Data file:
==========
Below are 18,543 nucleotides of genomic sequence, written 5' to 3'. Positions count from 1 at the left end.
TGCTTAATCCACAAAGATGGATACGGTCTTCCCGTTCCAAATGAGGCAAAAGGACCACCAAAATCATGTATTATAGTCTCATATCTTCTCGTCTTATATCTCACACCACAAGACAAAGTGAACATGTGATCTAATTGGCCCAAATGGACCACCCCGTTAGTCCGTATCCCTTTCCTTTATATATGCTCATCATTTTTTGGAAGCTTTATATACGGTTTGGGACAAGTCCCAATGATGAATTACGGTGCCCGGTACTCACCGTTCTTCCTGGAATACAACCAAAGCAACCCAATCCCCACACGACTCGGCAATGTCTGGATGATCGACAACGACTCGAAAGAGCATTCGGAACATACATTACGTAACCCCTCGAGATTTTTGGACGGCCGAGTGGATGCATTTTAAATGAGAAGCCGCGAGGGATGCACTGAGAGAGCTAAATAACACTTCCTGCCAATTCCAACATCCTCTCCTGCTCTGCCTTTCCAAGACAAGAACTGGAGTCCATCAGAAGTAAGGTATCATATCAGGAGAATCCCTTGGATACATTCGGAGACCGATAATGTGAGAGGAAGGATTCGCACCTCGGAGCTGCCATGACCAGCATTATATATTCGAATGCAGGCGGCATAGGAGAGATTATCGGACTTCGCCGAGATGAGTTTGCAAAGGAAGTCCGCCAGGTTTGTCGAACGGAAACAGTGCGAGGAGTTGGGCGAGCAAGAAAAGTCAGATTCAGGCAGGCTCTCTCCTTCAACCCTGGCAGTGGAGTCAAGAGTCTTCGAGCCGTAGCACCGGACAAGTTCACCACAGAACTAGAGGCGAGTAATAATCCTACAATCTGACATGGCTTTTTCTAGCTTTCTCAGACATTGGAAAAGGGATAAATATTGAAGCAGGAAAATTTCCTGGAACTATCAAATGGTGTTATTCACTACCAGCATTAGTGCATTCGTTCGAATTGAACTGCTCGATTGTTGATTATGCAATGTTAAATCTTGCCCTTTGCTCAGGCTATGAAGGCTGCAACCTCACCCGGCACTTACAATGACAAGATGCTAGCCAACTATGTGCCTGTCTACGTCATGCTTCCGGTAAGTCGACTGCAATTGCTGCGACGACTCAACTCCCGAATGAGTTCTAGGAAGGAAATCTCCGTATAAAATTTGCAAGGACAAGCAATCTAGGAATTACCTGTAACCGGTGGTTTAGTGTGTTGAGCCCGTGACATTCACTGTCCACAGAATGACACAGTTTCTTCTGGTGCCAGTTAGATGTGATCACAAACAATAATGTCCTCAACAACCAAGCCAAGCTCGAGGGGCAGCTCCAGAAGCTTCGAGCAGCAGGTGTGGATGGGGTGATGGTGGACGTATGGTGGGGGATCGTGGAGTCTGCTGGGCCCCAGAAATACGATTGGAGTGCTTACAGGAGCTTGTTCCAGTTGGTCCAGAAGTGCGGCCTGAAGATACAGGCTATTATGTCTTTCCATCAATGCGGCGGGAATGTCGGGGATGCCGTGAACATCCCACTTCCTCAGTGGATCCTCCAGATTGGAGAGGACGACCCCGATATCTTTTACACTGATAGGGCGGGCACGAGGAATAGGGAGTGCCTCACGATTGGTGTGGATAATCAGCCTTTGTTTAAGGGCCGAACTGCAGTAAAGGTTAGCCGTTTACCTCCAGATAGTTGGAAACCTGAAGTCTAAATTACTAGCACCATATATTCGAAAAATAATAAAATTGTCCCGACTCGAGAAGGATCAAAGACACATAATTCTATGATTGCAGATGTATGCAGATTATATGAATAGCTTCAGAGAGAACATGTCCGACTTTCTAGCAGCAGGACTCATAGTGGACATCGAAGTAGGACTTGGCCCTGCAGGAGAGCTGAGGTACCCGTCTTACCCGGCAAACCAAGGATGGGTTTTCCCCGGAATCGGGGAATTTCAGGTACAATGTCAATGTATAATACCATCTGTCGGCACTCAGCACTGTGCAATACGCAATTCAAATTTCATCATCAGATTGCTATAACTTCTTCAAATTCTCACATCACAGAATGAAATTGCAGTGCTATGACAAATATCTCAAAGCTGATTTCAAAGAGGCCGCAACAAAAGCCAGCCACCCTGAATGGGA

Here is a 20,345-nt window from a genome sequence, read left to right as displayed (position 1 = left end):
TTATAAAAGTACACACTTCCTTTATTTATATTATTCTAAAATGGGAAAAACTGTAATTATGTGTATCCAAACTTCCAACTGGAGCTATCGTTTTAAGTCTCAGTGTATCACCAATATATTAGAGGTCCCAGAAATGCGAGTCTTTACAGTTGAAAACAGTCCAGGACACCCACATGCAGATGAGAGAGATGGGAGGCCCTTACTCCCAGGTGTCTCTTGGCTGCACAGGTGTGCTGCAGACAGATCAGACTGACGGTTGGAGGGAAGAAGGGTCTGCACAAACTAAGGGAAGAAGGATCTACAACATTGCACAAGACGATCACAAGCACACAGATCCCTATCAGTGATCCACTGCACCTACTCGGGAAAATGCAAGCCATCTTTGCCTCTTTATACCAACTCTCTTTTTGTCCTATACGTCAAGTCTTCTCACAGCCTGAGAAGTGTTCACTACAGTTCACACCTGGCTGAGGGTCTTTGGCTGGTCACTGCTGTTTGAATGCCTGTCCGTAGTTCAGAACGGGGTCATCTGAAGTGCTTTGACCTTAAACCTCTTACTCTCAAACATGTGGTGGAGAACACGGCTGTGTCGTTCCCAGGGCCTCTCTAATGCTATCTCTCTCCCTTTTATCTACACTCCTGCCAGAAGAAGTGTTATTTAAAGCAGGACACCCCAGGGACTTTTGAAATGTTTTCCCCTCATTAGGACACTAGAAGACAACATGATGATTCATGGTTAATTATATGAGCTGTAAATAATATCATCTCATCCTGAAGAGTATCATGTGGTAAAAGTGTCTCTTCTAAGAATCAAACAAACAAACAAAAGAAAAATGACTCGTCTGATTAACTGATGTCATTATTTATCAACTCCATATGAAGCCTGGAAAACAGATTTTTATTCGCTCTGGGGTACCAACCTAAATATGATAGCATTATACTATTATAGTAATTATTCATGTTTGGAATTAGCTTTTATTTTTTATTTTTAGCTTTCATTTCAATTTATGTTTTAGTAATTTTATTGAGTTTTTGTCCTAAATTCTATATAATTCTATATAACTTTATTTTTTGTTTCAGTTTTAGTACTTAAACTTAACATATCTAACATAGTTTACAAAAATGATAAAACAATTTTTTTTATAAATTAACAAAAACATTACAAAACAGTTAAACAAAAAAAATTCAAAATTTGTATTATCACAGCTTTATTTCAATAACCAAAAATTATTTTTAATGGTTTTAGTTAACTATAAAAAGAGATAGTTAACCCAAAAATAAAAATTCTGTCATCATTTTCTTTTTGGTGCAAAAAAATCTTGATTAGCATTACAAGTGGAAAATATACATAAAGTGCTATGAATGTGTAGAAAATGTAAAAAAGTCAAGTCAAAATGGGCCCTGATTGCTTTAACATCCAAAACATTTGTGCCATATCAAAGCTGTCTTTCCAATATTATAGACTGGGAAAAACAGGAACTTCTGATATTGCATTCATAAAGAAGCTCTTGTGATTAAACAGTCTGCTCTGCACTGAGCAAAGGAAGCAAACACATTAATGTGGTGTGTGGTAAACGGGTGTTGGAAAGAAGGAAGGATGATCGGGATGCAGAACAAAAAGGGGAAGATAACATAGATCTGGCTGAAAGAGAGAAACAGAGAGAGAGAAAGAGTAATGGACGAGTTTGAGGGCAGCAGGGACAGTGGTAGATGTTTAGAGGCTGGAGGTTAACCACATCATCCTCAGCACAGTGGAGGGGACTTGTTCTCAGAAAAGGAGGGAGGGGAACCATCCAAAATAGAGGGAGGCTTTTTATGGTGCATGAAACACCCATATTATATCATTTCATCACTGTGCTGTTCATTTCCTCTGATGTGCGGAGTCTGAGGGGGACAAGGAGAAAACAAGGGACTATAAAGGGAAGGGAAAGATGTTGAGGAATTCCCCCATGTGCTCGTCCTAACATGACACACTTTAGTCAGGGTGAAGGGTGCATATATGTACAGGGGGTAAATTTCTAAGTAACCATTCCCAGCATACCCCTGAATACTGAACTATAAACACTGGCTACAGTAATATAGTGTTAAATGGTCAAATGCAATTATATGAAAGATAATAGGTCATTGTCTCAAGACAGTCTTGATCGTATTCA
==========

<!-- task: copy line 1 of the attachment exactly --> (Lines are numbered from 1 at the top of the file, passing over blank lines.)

Below are 18,543 nucleotides of genomic sequence, written 5' to 3'. Positions count from 1 at the left end.